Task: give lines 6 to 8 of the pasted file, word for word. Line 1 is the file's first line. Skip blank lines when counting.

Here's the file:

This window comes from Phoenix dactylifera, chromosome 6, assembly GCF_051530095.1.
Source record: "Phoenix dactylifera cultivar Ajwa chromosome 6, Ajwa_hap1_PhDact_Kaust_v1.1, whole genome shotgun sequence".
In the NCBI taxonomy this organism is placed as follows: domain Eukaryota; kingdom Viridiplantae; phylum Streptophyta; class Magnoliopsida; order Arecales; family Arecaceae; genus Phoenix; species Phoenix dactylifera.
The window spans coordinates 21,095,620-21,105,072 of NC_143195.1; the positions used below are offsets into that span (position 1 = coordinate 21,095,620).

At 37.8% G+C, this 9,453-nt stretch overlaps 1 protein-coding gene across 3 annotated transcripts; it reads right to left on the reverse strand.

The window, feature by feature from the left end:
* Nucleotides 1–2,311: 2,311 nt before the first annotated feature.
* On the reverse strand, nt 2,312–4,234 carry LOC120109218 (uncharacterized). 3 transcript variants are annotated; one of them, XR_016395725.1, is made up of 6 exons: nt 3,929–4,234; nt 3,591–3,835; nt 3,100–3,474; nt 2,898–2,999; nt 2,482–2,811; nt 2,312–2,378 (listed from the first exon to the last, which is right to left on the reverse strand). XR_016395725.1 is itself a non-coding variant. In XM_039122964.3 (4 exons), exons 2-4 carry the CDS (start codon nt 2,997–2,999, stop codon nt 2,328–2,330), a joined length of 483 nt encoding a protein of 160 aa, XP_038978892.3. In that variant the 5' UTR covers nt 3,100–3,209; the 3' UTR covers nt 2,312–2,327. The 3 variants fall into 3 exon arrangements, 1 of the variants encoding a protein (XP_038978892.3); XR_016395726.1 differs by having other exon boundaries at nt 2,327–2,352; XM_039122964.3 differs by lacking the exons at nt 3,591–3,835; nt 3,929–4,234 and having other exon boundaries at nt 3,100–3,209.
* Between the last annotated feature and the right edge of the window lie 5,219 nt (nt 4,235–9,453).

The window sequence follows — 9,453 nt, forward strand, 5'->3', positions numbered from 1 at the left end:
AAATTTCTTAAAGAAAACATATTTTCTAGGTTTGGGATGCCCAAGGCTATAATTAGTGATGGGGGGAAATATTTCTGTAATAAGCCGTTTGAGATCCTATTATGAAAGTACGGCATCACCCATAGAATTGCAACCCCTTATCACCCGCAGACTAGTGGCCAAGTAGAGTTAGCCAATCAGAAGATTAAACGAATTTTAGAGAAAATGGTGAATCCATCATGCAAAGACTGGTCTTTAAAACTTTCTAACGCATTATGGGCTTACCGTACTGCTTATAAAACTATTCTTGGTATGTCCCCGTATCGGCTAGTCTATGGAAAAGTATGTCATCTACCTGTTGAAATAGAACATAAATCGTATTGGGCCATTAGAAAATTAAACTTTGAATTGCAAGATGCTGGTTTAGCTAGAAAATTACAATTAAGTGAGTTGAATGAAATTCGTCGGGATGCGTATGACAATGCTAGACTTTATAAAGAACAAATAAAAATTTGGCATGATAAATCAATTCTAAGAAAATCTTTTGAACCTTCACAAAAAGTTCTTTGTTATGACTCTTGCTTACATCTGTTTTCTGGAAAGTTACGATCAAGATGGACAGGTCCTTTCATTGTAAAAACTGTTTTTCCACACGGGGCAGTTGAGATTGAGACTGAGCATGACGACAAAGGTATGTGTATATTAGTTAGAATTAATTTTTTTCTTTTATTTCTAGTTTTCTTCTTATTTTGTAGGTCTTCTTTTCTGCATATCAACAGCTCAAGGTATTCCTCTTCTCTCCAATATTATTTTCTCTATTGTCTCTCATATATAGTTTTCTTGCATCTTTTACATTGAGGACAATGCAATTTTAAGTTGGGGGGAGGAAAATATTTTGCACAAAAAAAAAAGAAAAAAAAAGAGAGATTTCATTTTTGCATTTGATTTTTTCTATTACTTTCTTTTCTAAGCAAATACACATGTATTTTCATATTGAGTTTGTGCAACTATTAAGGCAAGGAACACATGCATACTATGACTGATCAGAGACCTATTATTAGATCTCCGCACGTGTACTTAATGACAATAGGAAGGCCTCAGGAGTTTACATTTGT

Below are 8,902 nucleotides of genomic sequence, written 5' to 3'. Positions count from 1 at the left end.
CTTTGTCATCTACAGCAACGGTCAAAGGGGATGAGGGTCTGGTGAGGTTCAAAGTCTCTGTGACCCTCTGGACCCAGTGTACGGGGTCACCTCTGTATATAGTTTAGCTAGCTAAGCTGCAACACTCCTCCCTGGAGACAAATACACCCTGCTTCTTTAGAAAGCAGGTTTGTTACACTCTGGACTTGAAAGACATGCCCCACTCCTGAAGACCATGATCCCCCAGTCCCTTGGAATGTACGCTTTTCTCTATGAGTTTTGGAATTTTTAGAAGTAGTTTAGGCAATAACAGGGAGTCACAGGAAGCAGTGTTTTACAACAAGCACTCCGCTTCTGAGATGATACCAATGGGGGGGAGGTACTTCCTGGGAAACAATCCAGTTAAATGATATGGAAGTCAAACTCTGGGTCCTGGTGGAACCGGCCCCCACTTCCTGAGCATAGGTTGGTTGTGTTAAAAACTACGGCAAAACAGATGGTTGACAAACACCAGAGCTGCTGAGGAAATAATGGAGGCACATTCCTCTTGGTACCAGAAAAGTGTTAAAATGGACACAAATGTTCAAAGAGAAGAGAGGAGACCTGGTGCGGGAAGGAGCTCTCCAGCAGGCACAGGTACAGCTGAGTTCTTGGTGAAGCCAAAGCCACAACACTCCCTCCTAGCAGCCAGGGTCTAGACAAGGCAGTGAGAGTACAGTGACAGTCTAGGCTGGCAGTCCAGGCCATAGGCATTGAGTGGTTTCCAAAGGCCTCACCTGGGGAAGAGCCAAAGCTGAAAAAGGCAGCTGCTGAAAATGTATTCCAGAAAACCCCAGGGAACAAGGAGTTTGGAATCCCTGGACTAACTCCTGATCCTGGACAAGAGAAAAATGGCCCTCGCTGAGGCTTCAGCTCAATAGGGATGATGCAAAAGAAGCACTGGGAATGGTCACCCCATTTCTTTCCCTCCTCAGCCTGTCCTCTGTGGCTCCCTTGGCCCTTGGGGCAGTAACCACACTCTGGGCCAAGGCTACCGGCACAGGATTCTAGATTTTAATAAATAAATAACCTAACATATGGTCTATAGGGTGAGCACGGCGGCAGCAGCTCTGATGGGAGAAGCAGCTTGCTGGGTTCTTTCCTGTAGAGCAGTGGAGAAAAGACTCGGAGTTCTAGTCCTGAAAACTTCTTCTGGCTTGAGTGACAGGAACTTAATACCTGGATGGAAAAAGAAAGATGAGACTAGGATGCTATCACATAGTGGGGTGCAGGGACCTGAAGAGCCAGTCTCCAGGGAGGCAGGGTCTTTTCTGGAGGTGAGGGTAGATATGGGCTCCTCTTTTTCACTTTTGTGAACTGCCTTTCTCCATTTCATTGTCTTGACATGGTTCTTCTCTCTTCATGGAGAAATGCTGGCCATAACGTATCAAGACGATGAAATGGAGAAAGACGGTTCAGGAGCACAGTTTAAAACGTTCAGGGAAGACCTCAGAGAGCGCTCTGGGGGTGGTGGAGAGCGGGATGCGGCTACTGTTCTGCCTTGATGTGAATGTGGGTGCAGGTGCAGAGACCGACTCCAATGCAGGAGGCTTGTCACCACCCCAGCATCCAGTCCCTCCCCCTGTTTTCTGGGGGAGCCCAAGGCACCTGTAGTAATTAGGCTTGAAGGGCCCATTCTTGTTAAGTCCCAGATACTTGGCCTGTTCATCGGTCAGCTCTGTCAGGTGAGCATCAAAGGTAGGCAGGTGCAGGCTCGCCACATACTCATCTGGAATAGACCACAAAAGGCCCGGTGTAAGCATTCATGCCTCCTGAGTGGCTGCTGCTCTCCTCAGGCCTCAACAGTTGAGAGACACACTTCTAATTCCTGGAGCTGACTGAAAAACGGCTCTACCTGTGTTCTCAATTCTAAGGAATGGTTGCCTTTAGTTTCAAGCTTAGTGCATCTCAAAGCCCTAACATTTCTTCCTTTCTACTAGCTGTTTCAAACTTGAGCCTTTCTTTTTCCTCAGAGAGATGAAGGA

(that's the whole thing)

The window, feature by feature from the left end:
* Nucleotides 1–2,311: 2,311 nt before the first annotated feature.
* On the reverse strand, nt 2,312–4,234 carry LOC120109218 (uncharacterized). 3 transcript variants are annotated; one of them, XR_016395725.1, is made up of 6 exons: nt 3,929–4,234; nt 3,591–3,835; nt 3,100–3,474; nt 2,898–2,999; nt 2,482–2,811; nt 2,312–2,378 (listed from the first exon to the last, which is right to left on the reverse strand). XR_016395725.1 is itself a non-coding variant. In XM_039122964.3 (4 exons), exons 2-4 carry the CDS (start codon nt 2,997–2,999, stop codon nt 2,328–2,330), a joined length of 483 nt encoding a protein of 160 aa, XP_038978892.3. In that variant the 5' UTR covers nt 3,100–3,209; the 3' UTR covers nt 2,312–2,327. The 3 variants fall into 3 exon arrangements, 1 of the variants encoding a protein (XP_038978892.3); XR_016395726.1 differs by having other exon boundaries at nt 2,327–2,352; XM_039122964.3 differs by lacking the exons at nt 3,591–3,835; nt 3,929–4,234 and having other exon boundaries at nt 3,100–3,209.